How Vitamin K is Good for the Brain and Alzheimer’s Prevention
Often called “the forgotten vitamin,” vitamin K plays a vital role in the anti-aging process and may even have Alzheimer’s disease fighting properties.
Learn more about this important vitamin, the role it plays in Alzheimer’s prevention, and how you can consume more.
The Role of Vitamin K
Vitamin K is a fat-soluble vitamin mostly known for its role in helping blood to clot. Recently, it has been identified as being a key anti-aging vitamin helping to keep certain kinds of cancer, heart disease and osteoporosis at bay.
In addition to helping blood to coagulate, vitamin K may also:
- Aid in stroke prevention
- Help prevent cancer
- Help prevent the hardening of the arteries
- Help prevent osteoporosis by regulating calcium
- Improve insulin sensitivity
The Relationship Between Vitamin K and Alzheimer’s Prevention
There is also some evidence that in addition to these anti-aging health benefits, vitamin K can help to prevent Alzheimer’s. One of the major functions of vitamin K is to regulate calcium in bones and in the brain.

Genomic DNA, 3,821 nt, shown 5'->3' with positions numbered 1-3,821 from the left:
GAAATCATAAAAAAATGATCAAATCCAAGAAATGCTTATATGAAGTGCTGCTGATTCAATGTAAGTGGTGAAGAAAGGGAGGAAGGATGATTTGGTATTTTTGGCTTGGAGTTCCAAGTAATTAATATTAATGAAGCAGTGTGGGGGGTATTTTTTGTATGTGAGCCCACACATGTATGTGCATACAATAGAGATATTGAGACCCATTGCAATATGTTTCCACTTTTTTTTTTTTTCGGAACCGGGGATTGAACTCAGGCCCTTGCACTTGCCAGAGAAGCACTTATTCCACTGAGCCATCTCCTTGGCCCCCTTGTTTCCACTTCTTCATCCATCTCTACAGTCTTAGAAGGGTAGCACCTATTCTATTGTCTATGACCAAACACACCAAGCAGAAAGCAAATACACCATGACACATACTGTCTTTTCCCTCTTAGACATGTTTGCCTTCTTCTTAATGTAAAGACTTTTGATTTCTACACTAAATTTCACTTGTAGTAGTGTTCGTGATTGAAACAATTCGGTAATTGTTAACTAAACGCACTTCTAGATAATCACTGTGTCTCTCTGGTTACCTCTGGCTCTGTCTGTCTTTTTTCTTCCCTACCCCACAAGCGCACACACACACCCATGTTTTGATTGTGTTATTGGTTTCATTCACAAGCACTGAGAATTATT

In a study from the University of North Carolina, scientists discovered that patients prone to broken bones were more likely to have the APOE4 gene. The study went on to suggest that those with low levels of vitamin K have dysregulated calcium in their brains that causes some of the damage done to the brain in Alzheimer’s.
Another study showed the importance of vitamin K in brain health by assessing the dietary intakes of patients with early stage Alzheimer’s. They found that the diagnosed patients consumed considerably less vitamin K than the control group. This study promotes the idea that vitamin K intake may be a factor in Alzheimer’s disease and more research should be done to understand the effects of vitamin K on brain health.
Ways to Add Vitamin K to Your Diet
Most multivitamins do not contain vitamin K and foods have less vitamin K than previously thought. Also, the highest concentration of vitamin K is found in fermented foods that are not often found in the western diet.
So, how do you consume this miracle vitamin? For North Americans, green leafy vegetables apply 40-50% of vitamin K. Vegetable oils are another huge source of vitamin K. However, hydrogenated oils such as margarine can make an unnatural source of vitamin K and actually stop the vitamin from working properly.
The recommended amount of vitamin K is 90 mcg/day for adults over the age of 19. Foods high in vitamin K include:
- Brussel sprouts
- Swiss chard
- Turnip greens
- Vegetable oil
Have you seen the positive effects of vitamin K on your or a loved one’s brain health? Share your Alzheimer’s prevention story with us in the comments below.
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